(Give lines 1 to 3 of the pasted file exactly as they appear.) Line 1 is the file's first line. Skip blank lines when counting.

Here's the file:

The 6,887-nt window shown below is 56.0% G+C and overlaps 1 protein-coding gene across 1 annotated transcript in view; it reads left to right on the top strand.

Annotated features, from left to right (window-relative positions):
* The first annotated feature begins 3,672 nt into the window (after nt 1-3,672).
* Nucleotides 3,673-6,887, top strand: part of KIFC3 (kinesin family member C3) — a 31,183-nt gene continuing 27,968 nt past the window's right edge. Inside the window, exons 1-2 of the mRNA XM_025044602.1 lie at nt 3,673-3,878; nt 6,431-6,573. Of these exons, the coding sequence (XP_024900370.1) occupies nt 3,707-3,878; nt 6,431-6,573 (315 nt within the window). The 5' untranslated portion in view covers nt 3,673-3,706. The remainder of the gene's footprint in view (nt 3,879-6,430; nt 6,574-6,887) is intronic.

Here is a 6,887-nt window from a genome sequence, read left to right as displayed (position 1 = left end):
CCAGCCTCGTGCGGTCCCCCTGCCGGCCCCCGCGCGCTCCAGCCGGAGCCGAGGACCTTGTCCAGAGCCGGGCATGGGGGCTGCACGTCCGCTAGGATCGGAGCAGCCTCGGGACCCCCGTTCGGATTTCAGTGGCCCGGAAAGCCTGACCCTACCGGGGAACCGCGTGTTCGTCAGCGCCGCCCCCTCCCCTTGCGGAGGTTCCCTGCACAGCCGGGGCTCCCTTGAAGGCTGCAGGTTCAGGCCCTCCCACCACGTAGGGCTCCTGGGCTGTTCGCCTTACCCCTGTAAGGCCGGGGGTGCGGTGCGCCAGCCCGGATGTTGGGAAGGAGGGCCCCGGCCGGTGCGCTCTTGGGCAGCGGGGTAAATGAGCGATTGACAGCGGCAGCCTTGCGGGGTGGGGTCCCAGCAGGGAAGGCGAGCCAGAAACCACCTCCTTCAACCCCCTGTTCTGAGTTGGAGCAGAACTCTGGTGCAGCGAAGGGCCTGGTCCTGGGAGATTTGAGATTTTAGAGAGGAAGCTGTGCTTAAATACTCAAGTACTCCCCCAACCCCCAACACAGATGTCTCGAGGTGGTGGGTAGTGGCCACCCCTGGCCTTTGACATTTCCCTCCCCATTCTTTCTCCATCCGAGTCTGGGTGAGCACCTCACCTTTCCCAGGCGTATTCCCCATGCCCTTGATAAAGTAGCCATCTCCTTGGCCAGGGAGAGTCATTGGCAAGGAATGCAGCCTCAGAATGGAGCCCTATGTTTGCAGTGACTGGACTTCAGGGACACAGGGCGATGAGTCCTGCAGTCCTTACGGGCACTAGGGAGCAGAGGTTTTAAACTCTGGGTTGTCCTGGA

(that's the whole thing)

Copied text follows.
The 6,887-nt window shown below is 56.0% G+C and overlaps 1 protein-coding gene across 1 annotated transcript in view; it reads left to right on the top strand.

Annotated features, from left to right (window-relative positions):
* The first annotated feature begins 3,672 nt into the window (after nt 1-3,672).